Commemorating Roman soldiers

An article based on the author's MA thesis examines how the memory of a Roman soldier was perpetuated.

Here is the opening:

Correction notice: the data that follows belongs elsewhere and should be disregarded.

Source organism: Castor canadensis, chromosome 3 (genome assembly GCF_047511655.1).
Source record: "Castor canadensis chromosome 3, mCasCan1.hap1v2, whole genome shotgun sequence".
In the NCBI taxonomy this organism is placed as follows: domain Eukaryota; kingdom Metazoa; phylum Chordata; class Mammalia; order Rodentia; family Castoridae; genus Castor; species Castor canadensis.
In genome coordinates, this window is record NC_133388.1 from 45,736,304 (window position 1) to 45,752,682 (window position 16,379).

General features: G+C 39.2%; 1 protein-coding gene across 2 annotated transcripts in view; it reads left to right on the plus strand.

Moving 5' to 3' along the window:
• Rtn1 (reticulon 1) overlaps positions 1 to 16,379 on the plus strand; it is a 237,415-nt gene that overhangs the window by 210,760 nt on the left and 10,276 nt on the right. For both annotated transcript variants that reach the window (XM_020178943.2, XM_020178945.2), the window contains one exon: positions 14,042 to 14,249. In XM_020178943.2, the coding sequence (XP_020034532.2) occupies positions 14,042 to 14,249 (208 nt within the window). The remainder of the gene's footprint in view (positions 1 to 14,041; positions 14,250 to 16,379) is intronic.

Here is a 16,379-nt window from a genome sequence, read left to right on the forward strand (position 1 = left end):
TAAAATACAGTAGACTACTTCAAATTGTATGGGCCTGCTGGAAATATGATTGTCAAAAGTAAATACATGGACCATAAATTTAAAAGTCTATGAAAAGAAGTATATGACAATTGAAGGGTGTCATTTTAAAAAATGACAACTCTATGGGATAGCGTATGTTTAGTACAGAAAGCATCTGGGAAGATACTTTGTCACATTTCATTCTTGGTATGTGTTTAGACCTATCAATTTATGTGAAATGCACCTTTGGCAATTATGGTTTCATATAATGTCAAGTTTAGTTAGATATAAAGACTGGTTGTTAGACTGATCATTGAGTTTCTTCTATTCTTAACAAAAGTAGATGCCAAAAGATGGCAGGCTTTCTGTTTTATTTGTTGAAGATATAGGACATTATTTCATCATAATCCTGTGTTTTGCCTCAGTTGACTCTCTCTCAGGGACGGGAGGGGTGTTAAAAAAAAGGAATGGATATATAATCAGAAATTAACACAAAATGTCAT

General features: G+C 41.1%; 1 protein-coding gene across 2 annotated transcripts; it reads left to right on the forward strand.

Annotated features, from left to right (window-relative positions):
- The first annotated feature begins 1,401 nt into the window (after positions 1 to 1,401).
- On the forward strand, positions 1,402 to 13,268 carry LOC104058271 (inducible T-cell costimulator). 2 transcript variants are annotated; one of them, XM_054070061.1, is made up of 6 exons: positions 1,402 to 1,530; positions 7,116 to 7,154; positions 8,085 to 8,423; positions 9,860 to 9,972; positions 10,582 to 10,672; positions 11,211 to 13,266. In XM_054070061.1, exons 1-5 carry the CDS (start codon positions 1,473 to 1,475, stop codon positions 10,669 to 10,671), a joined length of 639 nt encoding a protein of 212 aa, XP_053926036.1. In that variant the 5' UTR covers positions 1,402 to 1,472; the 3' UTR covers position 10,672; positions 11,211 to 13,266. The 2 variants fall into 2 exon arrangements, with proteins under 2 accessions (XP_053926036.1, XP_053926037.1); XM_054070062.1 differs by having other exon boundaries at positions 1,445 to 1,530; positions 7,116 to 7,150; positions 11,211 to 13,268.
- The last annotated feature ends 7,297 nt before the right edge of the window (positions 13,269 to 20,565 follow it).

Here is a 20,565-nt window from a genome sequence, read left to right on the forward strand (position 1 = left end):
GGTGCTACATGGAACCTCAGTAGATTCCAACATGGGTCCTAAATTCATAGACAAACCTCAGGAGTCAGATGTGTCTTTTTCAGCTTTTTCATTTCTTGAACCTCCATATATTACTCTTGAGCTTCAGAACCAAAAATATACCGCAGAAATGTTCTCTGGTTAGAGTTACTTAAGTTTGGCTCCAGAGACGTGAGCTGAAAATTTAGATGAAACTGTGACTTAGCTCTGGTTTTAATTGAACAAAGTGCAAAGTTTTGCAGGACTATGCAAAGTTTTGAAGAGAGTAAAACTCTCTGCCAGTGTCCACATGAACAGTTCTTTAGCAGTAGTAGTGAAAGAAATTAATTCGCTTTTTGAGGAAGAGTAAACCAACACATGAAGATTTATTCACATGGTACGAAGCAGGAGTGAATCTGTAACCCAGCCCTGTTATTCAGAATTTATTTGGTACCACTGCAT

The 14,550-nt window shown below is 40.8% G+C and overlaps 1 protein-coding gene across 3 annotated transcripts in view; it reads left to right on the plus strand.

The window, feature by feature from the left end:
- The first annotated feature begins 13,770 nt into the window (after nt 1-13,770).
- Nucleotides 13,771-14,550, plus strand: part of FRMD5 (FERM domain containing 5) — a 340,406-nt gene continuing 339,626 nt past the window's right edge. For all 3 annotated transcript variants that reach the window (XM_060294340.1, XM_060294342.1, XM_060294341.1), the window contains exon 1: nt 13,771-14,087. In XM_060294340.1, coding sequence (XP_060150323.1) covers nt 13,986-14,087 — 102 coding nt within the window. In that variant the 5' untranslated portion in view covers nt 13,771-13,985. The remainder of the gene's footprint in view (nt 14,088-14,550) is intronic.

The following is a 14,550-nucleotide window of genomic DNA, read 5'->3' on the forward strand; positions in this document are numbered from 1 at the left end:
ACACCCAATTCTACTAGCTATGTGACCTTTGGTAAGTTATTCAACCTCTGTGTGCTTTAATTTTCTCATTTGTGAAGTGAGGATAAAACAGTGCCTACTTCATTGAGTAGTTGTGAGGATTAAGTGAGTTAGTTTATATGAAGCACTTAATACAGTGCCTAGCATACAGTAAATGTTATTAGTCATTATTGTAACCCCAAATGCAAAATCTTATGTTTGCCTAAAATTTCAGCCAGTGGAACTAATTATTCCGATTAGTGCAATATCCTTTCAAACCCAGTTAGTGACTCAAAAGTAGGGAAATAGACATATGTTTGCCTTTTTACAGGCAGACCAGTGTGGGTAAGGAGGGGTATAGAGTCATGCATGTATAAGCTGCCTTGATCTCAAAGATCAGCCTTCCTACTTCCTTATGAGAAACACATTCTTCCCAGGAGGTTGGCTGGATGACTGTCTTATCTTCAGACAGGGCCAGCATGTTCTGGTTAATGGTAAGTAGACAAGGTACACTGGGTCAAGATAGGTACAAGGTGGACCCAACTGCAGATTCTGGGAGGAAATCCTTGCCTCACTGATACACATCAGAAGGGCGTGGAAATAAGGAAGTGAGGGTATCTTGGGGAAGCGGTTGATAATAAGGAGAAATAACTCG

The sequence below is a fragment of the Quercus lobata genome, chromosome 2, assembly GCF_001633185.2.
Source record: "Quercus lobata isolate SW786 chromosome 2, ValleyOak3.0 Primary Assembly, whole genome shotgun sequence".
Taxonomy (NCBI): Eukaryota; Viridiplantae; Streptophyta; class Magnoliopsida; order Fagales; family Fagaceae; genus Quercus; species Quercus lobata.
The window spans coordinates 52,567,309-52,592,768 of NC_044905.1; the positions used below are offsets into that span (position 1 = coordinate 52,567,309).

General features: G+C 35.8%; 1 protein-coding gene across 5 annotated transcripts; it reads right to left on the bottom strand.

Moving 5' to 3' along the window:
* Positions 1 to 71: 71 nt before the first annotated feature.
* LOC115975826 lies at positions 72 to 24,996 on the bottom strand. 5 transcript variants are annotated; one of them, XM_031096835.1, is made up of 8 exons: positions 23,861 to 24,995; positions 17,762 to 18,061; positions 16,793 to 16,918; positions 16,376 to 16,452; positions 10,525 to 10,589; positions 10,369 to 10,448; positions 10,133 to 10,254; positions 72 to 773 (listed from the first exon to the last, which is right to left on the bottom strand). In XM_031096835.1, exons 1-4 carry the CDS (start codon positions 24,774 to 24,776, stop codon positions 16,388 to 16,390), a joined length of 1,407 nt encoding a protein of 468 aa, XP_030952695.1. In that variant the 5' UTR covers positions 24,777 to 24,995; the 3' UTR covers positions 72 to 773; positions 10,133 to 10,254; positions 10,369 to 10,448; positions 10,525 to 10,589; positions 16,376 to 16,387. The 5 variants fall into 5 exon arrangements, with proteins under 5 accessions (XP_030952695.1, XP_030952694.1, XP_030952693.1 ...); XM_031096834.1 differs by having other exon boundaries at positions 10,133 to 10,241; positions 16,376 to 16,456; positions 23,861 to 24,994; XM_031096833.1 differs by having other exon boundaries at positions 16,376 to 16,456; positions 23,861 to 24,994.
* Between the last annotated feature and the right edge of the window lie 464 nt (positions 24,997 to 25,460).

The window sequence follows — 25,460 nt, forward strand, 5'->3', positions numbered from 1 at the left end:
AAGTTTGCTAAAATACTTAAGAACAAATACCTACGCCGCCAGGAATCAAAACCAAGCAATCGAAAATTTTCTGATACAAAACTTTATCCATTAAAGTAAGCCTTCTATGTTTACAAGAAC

During the Imperial period Roman soldiers devised unique commemoration practices to ensure a lasting posthumous memory. According to Cicero, “the life of the dead is set in the memory of the living.” The Roman perception of memoria (memory) is much different than contemporary perceptions. It encompassed more than the act of reproducing or recalling an individual or event. Memoria reflected an individual’s character and virtues and was directly linked to immortality. In pre-Christian Rome immortality and identity survived through memory. If one’s memory existed after death, they were immortal. This principle permeated society and according to Eric Varner, the belief that a deceased individual possessed an afterlife through the perpetuation of his memory is at the core of Roman cultural identity. To demonstrate the persistence of memory in Roman society throughout its history one may reference the Late Republican author Sallust and the Late Imperial author Eusebius. By citing two Roman authors, one from the Republican west and the other from the Imperial east, one may identify the importance of memory in Roman society over a span of 300 years. Writing in the middle of the first century B.C., Sallust noted, “since the span of life which we enjoy is short, we may make the memory of our lives as long as possible.” Eusebius, writing in the early fourth century A.D., commented that non-Christian Romans, “devising some consolation for the frail and precarious duration of human life, having thought by the erection of monuments to glorify the memories of their ancestors with immortal honors, some have employed…inscriptions deep on tablets and monuments…thought to transmit the virtues of those whom they honored to perpetual remembrance.”